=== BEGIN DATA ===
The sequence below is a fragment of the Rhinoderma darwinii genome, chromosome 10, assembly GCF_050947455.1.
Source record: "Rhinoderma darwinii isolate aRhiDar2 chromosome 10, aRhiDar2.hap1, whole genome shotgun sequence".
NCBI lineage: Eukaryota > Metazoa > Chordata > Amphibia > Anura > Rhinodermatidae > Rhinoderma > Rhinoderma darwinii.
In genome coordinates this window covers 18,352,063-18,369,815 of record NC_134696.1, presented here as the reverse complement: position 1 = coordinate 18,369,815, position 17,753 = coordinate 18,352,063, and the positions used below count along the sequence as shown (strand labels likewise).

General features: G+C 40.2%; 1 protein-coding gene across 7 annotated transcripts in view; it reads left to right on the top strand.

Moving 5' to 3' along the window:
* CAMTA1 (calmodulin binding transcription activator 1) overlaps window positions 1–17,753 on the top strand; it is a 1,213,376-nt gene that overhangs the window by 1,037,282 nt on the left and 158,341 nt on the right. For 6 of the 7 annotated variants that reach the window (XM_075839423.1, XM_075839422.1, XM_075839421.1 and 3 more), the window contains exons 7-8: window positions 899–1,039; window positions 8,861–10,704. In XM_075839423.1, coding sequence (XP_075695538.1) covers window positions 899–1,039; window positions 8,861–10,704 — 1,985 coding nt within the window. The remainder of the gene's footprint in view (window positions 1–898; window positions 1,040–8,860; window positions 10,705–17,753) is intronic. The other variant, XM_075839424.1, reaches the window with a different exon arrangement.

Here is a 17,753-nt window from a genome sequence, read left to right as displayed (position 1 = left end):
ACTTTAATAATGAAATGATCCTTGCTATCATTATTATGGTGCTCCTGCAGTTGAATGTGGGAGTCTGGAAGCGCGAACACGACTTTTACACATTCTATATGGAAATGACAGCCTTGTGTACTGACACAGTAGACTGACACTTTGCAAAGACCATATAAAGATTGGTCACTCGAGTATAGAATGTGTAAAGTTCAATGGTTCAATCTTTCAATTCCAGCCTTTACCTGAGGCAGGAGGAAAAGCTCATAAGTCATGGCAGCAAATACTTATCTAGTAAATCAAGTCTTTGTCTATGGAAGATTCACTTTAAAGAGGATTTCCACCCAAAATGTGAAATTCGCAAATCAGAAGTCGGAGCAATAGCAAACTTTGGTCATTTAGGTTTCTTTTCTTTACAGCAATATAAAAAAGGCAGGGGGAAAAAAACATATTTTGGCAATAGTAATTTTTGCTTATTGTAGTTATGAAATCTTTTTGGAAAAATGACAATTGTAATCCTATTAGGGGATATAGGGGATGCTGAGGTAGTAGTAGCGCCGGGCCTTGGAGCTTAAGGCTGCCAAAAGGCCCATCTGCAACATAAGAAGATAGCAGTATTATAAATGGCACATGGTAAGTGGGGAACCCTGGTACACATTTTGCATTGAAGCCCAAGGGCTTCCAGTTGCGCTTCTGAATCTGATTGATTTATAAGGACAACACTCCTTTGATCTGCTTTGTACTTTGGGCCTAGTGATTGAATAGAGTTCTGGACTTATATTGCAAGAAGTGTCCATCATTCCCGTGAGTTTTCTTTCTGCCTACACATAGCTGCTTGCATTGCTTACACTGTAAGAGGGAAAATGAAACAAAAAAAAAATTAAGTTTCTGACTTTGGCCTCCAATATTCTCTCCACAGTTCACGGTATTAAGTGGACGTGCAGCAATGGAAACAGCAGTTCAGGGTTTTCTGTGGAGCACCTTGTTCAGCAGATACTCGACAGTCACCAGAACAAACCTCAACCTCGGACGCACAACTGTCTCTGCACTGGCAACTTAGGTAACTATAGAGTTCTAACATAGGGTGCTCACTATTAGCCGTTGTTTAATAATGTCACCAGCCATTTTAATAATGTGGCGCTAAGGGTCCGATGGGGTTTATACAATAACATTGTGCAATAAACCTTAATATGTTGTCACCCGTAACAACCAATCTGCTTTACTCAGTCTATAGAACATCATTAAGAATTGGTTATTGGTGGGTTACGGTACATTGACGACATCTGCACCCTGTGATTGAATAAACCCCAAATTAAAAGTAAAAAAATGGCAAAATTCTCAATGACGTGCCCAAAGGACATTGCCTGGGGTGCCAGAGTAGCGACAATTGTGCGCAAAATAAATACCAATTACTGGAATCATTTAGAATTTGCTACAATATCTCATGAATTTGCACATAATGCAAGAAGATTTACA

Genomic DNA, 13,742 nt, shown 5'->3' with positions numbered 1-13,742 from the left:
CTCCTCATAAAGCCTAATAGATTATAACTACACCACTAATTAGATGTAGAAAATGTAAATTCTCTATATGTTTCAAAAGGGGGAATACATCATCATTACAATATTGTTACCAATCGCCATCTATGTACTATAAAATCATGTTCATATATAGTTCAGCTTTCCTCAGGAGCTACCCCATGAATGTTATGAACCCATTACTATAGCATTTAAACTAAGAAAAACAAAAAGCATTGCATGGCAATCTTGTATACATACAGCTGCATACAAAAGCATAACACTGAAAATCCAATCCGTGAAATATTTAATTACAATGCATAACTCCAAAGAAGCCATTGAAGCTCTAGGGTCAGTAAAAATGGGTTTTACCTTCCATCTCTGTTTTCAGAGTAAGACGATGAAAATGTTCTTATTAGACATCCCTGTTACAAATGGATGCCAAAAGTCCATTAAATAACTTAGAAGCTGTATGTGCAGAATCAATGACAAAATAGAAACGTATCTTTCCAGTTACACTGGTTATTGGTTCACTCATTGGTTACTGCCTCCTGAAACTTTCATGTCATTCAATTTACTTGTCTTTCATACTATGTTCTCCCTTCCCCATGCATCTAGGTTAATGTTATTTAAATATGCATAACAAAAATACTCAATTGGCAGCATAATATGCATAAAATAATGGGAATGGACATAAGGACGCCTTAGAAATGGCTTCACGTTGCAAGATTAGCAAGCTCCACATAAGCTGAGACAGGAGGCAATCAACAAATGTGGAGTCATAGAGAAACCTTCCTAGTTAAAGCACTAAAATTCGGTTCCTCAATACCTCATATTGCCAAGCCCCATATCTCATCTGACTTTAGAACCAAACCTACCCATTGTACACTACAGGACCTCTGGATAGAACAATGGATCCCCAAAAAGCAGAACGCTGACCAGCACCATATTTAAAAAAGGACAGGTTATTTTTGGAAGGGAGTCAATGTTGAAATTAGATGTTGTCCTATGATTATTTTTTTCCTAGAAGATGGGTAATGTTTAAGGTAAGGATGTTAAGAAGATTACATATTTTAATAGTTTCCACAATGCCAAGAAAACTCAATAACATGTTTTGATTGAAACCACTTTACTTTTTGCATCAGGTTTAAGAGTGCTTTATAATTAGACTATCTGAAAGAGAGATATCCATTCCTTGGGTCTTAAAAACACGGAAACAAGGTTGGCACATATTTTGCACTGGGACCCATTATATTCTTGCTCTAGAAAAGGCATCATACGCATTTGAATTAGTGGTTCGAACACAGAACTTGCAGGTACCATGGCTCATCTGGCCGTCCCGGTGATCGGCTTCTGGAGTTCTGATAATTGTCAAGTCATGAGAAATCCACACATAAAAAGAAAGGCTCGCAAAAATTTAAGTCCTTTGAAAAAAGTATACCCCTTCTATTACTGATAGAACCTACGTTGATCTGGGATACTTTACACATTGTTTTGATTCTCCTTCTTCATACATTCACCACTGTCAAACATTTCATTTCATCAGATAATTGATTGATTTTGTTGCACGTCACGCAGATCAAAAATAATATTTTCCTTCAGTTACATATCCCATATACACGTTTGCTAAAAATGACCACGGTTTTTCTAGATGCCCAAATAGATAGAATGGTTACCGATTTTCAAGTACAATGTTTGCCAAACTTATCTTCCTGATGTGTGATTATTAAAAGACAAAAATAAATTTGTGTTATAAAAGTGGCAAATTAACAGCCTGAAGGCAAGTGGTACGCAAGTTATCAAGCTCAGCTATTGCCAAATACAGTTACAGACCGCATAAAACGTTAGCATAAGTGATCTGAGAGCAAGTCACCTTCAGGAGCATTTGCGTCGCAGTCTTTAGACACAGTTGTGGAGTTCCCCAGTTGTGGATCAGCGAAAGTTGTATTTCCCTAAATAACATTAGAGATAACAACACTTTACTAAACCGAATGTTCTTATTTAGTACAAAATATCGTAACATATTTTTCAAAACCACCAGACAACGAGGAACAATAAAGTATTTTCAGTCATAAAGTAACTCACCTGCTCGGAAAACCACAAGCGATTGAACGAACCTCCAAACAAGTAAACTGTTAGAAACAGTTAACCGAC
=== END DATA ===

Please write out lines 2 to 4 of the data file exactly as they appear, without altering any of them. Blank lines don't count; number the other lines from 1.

Source record: "Rhinoderma darwinii isolate aRhiDar2 chromosome 10, aRhiDar2.hap1, whole genome shotgun sequence".
NCBI lineage: Eukaryota > Metazoa > Chordata > Amphibia > Anura > Rhinodermatidae > Rhinoderma > Rhinoderma darwinii.
In genome coordinates this window covers 18,352,063-18,369,815 of record NC_134696.1, presented here as the reverse complement: position 1 = coordinate 18,369,815, position 17,753 = coordinate 18,352,063, and the positions used below count along the sequence as shown (strand labels likewise).